This is a very rare Ferrari 250 GTO, owned by the Pink Floyd drummer, Nick Mason. It has the unique registration '250 GTO' and the car has a lot of history behind it. It was part of a parade at the Goodwood Revival 2012 along with an absolutely amazing collection of 15 GTO's, considering only 36 were ever made!! This car was driven by Jean Alesi and was raced at the Royal Automoblile TT race on the Sunday at Goodwood.
And, as with all things valuable, the market prices of GTOs have had peaks and valleys over the years.
When introduced in early 1962, 250 GTO S/N 3387 was sold by Ferrari to Luigi Chinetti Motors for $9,700 and immediately resold to Bob Grossman for $12,000, plus $1,600 for Le Mans preparation.
Because GTOs were very competitive racecars through the early and mid 1960s, they were highly sought after and changed hands in the $12,000 to $18,000 range throughout the early and mid–1960s.
But by the very early 1970s the 250 GTOs had become merely old, non–competitive racecars, used as macho but impractical street machines. Prices dropped, with S/N 5573 going to Kirk White for $5,800 and S/N 3769 sold to Gordon Barrett for $8,500, both in 1971.
By the late '70s the collector car market had started to blossom and prices were rising. 250 GTO S/N 3757 went to Nick Mason, drummer for Pink Floyd, for approximately $86,000 in 1978. In the early 1980s Ferrari prices continued to rise, and Joe Marchetti paid what was then the unbelievably high price of $285,000 for 250 GTO S/N 4091.
In 1985. as the Ferrari market gathered momentum, 250 GTO S/N 3987 sold to Ralph Lauren of Polo fame for $650,000, and S/N 3705 went to Yoshiyuki Hayashi for $500,000.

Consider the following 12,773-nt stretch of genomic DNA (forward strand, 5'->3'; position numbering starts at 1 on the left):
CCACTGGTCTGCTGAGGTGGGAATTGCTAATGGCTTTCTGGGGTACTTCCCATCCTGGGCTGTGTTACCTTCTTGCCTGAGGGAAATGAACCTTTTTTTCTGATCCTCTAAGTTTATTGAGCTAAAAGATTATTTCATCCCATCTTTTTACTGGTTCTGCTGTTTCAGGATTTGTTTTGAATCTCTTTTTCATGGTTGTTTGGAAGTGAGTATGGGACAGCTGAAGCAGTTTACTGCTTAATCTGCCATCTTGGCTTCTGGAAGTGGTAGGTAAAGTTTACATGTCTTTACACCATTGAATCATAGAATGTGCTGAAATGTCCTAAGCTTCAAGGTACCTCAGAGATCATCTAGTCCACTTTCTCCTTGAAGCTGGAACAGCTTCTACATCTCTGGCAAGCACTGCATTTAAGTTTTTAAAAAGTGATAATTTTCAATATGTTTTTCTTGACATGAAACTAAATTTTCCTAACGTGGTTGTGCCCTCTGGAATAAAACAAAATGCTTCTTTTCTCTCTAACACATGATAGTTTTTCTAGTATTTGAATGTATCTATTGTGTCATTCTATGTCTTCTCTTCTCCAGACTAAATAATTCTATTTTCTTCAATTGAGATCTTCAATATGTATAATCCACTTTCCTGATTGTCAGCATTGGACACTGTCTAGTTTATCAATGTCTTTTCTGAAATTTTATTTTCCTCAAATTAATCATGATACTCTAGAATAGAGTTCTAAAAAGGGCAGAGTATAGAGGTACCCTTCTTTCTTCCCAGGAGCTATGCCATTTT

In 1986 the Ferrari frenzy was gathering steam and S/N 3589 went to Frank Gallogly for $1 million. Mr. Gallogly did well with his 250 GTO, selling it in August of 1988, to Bert Stieger in Switzerland for $4.2 million
The Ferrari madness of the late 1980's peaked in 1989 with the sale by this author of 250 GTO S/N 3909 to Kato in Japan for $13,837,500. The only higher price ever paid for a Ferrari was $17,000,000, paid in January 1990 to Arnold and Werner Meier of Switzerland for their 330 GTO, S/N 4561 SA.
By 1990, the collector car market had sarted to collapse, and 250 GTO S/N 3607 was sold to Giorgio Perfetti in Switzerland for what seemed like a bargain at $9,588,780.
The market bottom was defined in January 1993 with 250 GTO S/N 4219 going to Brandon Wang for $3.5m and, in Septmeber of 1994, with the ex–Kato car (S/N 3909), previosuly purchased for $13,837,500, going to John Collins of Talacrest for $2.7m.
But no bear market lasts forever, and by 1996 the Ferrari market was again on the rise. 250 GTO S/N 3455 went to Matsuda in Japan for $4.2m, and 250GTO S/N 4293 sold to Patrick Ma in Hong Kong for $4.1m.
In the late '90s, prices continued to rise. Out of respect for the privacy of the recent purchasers, we won't name any names. However, S/N 3729 went to a Northwest SCM'er for $5.25m; S/N 3413 to another SCM'er in the same region for $5.5m; S/N 3909 to the Bay Area for $7m; and, in the highest price recorded in the recent market, 250 GTO S/N 4293 was sold to an SCM'er in Asia for $9m, a number close to the nose–bleed prices of late 1989.
While no one can foresee the future, I would offer that a GTO is pretty safe investment at the current time, at least in financial terms. While they haven't yet hit their former peak prices, if financial uncertainties continue to roil the world's markets, owning one of 36 GTOs certainly seems prudent compared to owning several million shares of any number of publicly traded companies whose duplicitous management makes even used car dealers look like princes.
Further, owning a GTO guarantees you an invitation to any event, competition, concours or otherwise, on the planet. By owning one you have become an instant player, one of the bad boys who walk down Main Street with a GTO ignition key dangling from your Connolly leather holster. After all, there are far fewer GTOs than there are Gulfstream Vs or Canadair Global Express superjets.
And owning a private jet just means you are rich. Owning a GTO means you understand the world of collector cars, and have decided to grab the gold ring and put it in your garage.
source: sports car market magazine (sept 2002 issue) by Michael Sheehan